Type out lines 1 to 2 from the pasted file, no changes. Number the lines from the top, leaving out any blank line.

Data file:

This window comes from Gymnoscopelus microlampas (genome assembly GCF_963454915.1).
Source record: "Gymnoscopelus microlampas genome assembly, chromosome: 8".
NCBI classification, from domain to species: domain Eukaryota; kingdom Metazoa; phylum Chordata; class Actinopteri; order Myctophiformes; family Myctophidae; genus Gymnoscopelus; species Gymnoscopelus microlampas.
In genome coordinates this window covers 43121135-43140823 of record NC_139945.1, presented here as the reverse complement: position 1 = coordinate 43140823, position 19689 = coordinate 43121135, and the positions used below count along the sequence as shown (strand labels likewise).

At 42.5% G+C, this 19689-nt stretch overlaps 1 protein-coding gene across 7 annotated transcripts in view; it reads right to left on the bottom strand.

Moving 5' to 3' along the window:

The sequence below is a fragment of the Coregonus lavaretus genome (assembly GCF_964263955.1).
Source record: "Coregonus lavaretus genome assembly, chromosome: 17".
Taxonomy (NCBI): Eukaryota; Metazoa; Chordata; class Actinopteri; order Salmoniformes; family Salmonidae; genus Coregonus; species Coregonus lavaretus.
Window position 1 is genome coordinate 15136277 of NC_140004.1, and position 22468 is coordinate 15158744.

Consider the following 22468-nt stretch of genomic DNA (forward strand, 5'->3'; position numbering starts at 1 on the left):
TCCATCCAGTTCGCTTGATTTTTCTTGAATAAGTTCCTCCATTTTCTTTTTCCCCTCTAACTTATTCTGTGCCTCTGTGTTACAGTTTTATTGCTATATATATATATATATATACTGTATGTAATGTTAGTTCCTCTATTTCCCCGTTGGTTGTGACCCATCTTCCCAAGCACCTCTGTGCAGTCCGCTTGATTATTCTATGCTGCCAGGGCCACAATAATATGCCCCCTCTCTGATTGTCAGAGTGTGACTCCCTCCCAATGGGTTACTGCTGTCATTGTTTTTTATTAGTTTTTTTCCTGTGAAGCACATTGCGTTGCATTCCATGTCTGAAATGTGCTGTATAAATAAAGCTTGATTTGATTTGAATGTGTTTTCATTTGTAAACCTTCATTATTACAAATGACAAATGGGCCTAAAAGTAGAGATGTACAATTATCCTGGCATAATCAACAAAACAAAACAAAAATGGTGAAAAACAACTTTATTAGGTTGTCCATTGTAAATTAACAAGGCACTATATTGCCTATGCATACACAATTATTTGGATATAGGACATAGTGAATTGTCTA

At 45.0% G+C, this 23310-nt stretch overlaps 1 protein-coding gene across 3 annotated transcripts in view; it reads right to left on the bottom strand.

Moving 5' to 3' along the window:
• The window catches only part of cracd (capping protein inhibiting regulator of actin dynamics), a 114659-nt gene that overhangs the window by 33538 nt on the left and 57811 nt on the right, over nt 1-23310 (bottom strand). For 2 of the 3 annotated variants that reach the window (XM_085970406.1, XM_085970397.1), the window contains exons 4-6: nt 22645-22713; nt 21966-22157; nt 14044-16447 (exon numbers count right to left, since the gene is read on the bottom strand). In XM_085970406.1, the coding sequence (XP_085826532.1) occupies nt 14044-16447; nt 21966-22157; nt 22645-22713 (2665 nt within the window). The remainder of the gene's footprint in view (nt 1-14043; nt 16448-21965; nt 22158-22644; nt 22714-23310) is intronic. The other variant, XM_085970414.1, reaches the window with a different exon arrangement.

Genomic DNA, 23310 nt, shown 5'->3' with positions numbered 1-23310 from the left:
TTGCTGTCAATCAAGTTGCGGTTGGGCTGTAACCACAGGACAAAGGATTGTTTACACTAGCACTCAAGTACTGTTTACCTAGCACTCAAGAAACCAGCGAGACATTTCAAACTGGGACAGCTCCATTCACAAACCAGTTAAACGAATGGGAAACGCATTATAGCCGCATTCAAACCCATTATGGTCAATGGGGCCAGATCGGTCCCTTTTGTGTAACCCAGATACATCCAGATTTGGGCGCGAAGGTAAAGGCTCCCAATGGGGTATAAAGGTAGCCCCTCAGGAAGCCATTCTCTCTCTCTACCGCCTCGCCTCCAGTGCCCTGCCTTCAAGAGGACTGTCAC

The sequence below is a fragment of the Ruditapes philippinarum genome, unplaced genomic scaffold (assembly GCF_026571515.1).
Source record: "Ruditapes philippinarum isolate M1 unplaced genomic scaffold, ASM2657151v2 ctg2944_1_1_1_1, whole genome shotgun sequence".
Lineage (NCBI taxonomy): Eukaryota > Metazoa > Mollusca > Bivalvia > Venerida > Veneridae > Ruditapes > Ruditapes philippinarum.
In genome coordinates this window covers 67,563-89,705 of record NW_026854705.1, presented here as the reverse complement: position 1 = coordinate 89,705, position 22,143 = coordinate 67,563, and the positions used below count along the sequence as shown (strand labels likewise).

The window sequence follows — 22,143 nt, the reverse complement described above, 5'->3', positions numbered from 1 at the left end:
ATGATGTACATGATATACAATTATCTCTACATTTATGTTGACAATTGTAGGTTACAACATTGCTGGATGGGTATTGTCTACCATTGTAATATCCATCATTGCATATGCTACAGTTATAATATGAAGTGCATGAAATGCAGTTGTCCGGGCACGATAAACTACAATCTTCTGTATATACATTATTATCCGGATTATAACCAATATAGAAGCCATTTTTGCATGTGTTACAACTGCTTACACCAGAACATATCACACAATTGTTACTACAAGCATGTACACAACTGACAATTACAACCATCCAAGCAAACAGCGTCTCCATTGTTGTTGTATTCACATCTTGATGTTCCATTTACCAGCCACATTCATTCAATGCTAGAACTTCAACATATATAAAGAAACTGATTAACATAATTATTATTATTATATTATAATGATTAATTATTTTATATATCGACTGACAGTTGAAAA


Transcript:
This window comes from Gymnoscopelus microlampas (genome assembly GCF_963454915.1).
Source record: "Gymnoscopelus microlampas genome assembly, chromosome: 8".